The calls for ‘Bedsitter’ continue, Almond dismisses them with a flick of his head at which point the stage is washed in blue light as ‘When The Comet Comes’ returns us to ‘The Velvet Trail’ and onto ‘Scar’ with its intriguing piano refrain, a truly emotive song, you can see the sincerity in Almond as he pours his heart into the track showing a warmth to Almond I had previously been impervious to; after such tenderness it was only right to end the night on an apex, and the distinct synth pulses of ‘Bedsitter’ caused the crowd to erupt – it was like a time machine to the TOTP Studio, its October 1981 and Soft Cell are riding the furore of the ‘Sex Dwarf’ scandal – sadly Almond hasn’t performed that one since the mid 90’s.

The night ends with ‘Tainted Love’ – I guess it couldn’t have been any other way, Almond is perched on a bar stall, arms raised swaying from side to side, stark white lights probing the riotous crowd who are drowning out his voice, Almond responds by abandoning the microphone and heads to the front of the stage to mingle with the crowd.

It’s hard not to gush, but Almond was incredible, he turned what is normally a sedate provincial venue, populated by an audience nearer to their pension than a dancefloor into a ball of excitable born again teenagers.

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Phil Newall is from The Wirral - he earns his living not writing about music nor playing music...though sorely wishes he could. He was fortunate enough to see many of the first generation punk bands when they played the U18's matinee shows at Eric's, Liverpool. As an attendee at Eric's he was exposed to punk rock, dub reggae, art rock, and all manner of weirdness; as a customer at Probe Records he was variously served and scowled at by Pete Wylie and Pete Burns - he has written for Record Collector, Whisperin & Hollerin, and Spiral Scratch and wanted to write a book detailing the Liverpool punk scene; however with 'Head-On' Julian Cope beat him to it...and frankly did a much better job.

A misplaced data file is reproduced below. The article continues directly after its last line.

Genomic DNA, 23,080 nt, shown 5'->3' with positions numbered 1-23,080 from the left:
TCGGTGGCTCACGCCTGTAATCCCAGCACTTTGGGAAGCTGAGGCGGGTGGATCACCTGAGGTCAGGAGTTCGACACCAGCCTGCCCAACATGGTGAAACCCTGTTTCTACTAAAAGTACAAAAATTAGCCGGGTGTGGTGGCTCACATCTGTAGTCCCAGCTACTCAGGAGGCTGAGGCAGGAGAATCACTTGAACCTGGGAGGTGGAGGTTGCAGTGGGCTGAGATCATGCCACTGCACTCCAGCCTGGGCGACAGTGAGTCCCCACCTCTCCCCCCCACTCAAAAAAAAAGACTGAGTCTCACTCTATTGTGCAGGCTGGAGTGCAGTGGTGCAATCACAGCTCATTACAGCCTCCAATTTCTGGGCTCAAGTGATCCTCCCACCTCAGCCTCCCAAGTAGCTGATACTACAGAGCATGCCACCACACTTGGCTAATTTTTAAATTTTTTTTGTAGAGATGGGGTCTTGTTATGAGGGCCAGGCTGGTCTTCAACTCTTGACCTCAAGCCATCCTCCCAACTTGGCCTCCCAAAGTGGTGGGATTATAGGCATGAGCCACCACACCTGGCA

1. Its a real shame that a couple of minor errors have spoiled what is probably one of the best written reviews (positive or negative) in a very long time.
    The Stars We Are is the title track of the original album (not the much later re-packaged triple CD)
    And tut, tut, it’s Varieté